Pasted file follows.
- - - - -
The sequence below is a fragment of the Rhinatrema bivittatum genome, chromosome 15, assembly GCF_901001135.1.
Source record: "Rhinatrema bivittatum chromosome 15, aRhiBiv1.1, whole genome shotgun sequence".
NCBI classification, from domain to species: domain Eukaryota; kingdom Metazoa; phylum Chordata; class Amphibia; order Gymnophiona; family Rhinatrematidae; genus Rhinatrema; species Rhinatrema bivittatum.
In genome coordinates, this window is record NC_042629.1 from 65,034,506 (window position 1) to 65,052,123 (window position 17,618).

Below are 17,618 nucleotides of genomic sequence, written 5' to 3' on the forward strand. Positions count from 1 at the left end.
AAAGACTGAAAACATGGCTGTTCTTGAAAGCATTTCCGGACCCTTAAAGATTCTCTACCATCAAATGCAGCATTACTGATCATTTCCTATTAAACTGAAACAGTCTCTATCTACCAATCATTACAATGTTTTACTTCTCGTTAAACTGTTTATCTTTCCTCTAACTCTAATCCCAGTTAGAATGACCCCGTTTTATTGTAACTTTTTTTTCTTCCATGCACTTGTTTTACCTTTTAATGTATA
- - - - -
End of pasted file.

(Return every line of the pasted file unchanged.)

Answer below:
The sequence below is a fragment of the Rhinatrema bivittatum genome, chromosome 15, assembly GCF_901001135.1.
Source record: "Rhinatrema bivittatum chromosome 15, aRhiBiv1.1, whole genome shotgun sequence".
NCBI classification, from domain to species: domain Eukaryota; kingdom Metazoa; phylum Chordata; class Amphibia; order Gymnophiona; family Rhinatrematidae; genus Rhinatrema; species Rhinatrema bivittatum.
In genome coordinates, this window is record NC_042629.1 from 65,034,506 (window position 1) to 65,052,123 (window position 17,618).

Below are 17,618 nucleotides of genomic sequence, written 5' to 3' on the forward strand. Positions count from 1 at the left end.
AAAGACTGAAAACATGGCTGTTCTTGAAAGCATTTCCGGACCCTTAAAGATTCTCTACCATCAAATGCAGCATTACTGATCATTTCCTATTAAACTGAAACAGTCTCTATCTACCAATCATTACAATGTTTTACTTCTCGTTAAACTGTTTATCTTTCCTCTAACTCTAATCCCAGTTAGAATGACCCCGTTTTATTGTAACTTTTTTTTCTTCCATGCACTTGTTTTACCTTTTAATGTATA